Average current draw from 2.4 transmitter

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Average current draw from 2.4 transmitter

Postby S-rob » Fri Feb 04, 2011 10:24 pm

Hi there. whats the average (ball park) current draw for a 2.4Ghz transmitter ??
both, say 6v Spektrum & 12v Turnigy/generic

I want to setup a bench test of my NimH's AA's using my chargers discharge function (which can display maH discharged )
I have a few different AA's I want to test, after the dismal actual run-time of my 2800's.
Im back to using Alkalines, as various nimh just dont last in my 6v TX .

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Re: Average current draw from 2.4 transmitter

Postby RCModelReviews » Tue Feb 08, 2011 10:55 pm

The current-draw of a transmitter depends on several things but mainly, the type of regulators it uses.

Some systems use linear regulators, some use switch-mode regulators.

The former will draw more current than the latter -- sometimes a lot more.

A good example are the current DSSS modules from Corona. They have a linear regulator so they have quite a high current draw. By comparison, the FrSky modules have a switch-mode regulator so they draw less than half the current.

The same goes with the transmitters themselves -- those with switch-mode regulators will draw less than those with linear ones.

I haven't done a head-to-head comparison but I do know that the days when you only got 60-90 minutes from your transmitter from a full charge are gone. Most 2.4GHz systems will give many hours of flying (especially if they have a lithium pack). I charge my own 9X only once a month at most -- and I tend to fly a lot when I can.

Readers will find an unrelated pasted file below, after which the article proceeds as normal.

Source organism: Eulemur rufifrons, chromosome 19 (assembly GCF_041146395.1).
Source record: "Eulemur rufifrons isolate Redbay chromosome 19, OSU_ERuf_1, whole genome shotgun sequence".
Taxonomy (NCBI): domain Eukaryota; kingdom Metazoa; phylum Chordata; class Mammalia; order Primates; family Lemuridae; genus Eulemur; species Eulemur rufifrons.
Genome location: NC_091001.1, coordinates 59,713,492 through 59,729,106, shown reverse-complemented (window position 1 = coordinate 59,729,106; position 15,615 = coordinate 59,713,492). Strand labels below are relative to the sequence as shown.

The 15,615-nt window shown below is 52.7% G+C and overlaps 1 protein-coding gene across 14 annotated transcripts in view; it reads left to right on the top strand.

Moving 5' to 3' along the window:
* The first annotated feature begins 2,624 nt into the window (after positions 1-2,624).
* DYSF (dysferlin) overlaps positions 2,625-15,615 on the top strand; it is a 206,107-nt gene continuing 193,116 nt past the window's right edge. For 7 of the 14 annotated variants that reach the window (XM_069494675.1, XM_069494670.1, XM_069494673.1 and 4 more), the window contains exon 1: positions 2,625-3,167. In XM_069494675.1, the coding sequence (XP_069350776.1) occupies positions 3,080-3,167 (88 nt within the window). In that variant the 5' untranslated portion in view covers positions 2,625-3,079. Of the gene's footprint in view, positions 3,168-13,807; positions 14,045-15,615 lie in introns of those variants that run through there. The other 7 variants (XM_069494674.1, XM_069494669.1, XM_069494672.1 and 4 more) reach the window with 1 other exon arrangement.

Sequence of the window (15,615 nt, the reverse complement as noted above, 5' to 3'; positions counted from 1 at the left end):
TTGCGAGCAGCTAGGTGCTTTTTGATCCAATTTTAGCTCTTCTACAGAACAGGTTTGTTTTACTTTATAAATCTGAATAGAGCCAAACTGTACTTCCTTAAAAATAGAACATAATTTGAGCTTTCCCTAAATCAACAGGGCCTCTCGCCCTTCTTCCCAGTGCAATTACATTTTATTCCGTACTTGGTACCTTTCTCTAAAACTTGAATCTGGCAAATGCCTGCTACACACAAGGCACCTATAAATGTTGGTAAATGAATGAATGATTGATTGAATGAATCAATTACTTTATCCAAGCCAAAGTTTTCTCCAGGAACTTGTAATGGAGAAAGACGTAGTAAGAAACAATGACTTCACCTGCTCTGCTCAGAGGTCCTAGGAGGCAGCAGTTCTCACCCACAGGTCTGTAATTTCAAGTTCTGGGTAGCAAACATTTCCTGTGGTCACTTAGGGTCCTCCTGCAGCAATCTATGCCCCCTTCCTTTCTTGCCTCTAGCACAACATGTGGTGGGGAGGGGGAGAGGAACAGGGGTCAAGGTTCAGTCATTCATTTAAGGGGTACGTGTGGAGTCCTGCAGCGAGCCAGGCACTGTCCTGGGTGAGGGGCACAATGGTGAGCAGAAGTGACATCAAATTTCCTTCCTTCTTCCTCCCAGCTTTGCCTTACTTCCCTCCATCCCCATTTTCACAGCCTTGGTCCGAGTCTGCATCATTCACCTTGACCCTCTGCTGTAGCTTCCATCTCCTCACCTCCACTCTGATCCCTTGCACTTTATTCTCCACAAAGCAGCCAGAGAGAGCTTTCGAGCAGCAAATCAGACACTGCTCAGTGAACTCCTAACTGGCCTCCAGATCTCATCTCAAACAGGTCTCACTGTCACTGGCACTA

My JR 9XII (9303) now gets twice the time per charge since I replaced the JR 72MHz synth module with a FrSky 2.4Ghz module. That's partly because the 2.4GHz systems don't need so much power (100mW versus over 500mW) and partly because the FrSky has a switch-mode regulator.

A good way to tell if *your* 2.4GHz system has a switched or linear regulator is to feel the module or the back of the case. If it's getting warm after extended use then it's probably got a linear regulator. Switch-mode regulators should run cool because they're not wasting power in the way the linear ones do.
RCModelReviews.com, just the facts.
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Re: Average current draw from 2.4 transmitter

Postby Kamu » Sat Feb 12, 2011 2:39 am

Is switching linear to switch mode a difficult task?
Perhaps a potential video to add to your ambitious todo list :)...
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